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SCC Commitment to Keep Public Libraries

Published on: 5 Dec, 2021
Updated on: 7 Dec, 2021

Guildford Library in North Street

Emily Coady-Stemp

local democracy reporter

Surrey councillors have made a commitment that no library services will be lost in the county in the face of large costs to upgrade facilities.

At Surrey County Council’s cabinet meeting on Tuesday (November 30), councillors discussed the library modernisation plan that has been in progress since 2019 and aims to make libraries a centre of the community.

Plans include ensuring libraries support health and well-being by combatting loneliness, that they play a part in regenerating high streets, and continue to act as learning and social hubs.

Councillor Mark Nuti (Conservative, Chertsey), cabinet member for communities, said libraries had had to adapt during covid, offering more digital services and outlined the next steps in the county council’s plans to modernise libraries and make them community hubs.

He reiterated the pledge made at the start of the campaign in 2019 that no libraries would be closed or lost.

He said: “We want to keep what we have but we want to improve it. That may mean moving things around and changing things, but it will only be done to improve the service that we offer.”

Natalie Bramhall (Conservative, Redhill West & Meadvale) talked about the changes that had taken place in libraries since she was little. She talked about the variety of people using libraries before Covid, from children’s rhyme times, to people using computers and reading newspapers and magazines.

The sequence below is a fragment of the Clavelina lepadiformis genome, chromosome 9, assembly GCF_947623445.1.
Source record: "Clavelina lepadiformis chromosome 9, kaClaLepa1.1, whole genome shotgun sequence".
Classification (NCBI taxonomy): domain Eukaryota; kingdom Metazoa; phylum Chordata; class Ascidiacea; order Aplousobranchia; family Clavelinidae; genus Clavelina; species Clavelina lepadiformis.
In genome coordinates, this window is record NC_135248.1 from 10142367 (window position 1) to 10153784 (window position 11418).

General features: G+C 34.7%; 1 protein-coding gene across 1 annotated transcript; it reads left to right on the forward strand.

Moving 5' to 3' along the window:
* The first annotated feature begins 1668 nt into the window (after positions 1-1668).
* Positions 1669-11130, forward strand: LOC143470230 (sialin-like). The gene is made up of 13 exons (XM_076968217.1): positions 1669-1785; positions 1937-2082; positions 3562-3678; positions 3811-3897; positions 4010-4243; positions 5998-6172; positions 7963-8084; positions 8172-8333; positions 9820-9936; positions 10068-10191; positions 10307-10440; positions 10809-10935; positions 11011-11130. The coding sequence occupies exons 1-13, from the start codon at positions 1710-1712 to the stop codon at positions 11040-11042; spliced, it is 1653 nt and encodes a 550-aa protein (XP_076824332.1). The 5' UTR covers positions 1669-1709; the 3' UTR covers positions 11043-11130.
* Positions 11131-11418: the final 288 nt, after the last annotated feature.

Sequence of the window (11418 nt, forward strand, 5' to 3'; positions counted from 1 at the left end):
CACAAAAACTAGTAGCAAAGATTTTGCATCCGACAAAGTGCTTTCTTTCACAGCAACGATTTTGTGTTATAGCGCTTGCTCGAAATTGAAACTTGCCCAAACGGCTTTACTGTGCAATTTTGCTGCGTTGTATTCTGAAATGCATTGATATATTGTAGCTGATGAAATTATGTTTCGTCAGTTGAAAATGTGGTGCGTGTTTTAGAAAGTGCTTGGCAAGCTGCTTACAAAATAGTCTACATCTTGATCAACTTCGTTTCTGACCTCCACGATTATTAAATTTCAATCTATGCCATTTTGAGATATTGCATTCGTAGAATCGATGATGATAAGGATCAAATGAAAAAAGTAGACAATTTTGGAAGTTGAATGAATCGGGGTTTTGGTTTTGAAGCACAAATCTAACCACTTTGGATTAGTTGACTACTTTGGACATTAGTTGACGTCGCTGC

She said: “When I was a little girl I used to go to the library with my grandmother.

“We almost had to put on hat and gloves to go to the library and you couldn’t speak and everybody had to whisper. It was a really austere and regulated place.”

She said one of the biggest changes now was how libraries were at the centre of communities, particularly thinking about Dorking and Woking libraries in the middle of the towns and how “busy and vibrant and interesting” they are.

Achievements as part of the plan so far include joining the Libraries Consortium which means residents can use their Surrey library card to access libraries in Essex and 18 London boroughs and being on track to make savings of £2.9 million by the end of March 2022.

Libraries in Redhill and Staines are being looked at as a priority. A council report said: “In both cases options for the library are being considered alongside other significant initiatives in the area, enabling a holistic view on how the library can support the local community as part of a connected set of local services and settings.”

Libraries in Surrey are a mix of 28 freehold and 24 leasehold properties with many that have a “substantial maintenance backlog due to their age and condition” according to council papers.

Surveys carried out by the council estimate it would cost £7.5 million to bring the library buildings back to an acceptable standard.

Councillor Nuti was also keen to encourage cabinet members to visit Surrey’s libraries.

He said: “I challenge you all to go into your local library and you will see a difference and you will feel a difference.

“The attitudes have changed of the staff. The atmosphere is changing in the libraries, they are great places to go and meet your local residents.”

Cabinet members agreed the recommendations in the report to proceed with the strategic intent and key principles of the plan, and begin to look at libraries on a case-by-case basis.

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Responses to SCC Commitment to Keep Public Libraries

  1. Ian Stronge Reply

    December 5, 2021 at 7:04 pm

    Is there anything about how staffing with professionals and volunteers are to be developed, including for running “hubs”? Or is this plan all about capital costs and building maintenance?

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